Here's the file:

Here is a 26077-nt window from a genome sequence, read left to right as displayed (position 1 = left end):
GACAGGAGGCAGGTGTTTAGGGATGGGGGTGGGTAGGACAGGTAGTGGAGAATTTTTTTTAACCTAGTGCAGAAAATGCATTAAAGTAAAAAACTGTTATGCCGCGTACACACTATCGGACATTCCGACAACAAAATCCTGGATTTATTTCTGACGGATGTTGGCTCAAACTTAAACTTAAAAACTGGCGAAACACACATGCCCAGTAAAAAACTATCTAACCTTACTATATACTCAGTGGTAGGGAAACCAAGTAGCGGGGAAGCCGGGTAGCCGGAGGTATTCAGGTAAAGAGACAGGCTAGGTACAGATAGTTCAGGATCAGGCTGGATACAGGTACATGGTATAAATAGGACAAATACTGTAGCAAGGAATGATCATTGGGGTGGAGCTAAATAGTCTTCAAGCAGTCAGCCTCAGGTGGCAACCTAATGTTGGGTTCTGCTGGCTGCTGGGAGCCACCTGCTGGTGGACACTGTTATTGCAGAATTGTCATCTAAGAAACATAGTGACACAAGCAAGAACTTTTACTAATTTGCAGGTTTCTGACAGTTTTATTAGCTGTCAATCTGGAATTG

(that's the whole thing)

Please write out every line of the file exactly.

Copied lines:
Here is a 26077-nt window from a genome sequence, read left to right as displayed (position 1 = left end):
GACAGGAGGCAGGTGTTTAGGGATGGGGGTGGGTAGGACAGGTAGTGGAGAATTTTTTTTAACCTAGTGCAGAAAATGCATTAAAGTAAAAAACTGTTATGCCGCGTACACACTATCGGACATTCCGACAACAAAATCCTGGATTTATTTCTGACGGATGTTGGCTCAAACTTAAACTTAAAAACTGGCGAAACACACATGCCCAGTAAAAAACTATCTAACCTTACTATATACTCAGTGGTAGGGAAACCAAGTAGCGGGGAAGCCGGGTAGCCGGAGGTATTCAGGTAAAGAGACAGGCTAGGTACAGATAGTTCAGGATCAGGCTGGATACAGGTACATGGTATAAATAGGACAAATACTGTAGCAAGGAATGATCATTGGGGTGGAGCTAAATAGTCTTCAAGCAGTCAGCCTCAGGTGGCAACCTAATGTTGGGTTCTGCTGGCTGCTGGGAGCCACCTGCTGGTGGACACTGTTATTGCAGAATTGTCATCTAAGAAACATAGTGACACAAGCAAGAACTTTTACTAATTTGCAGGTTTCTGACAGTTTTATTAGCTGTCAATCTGGAATTG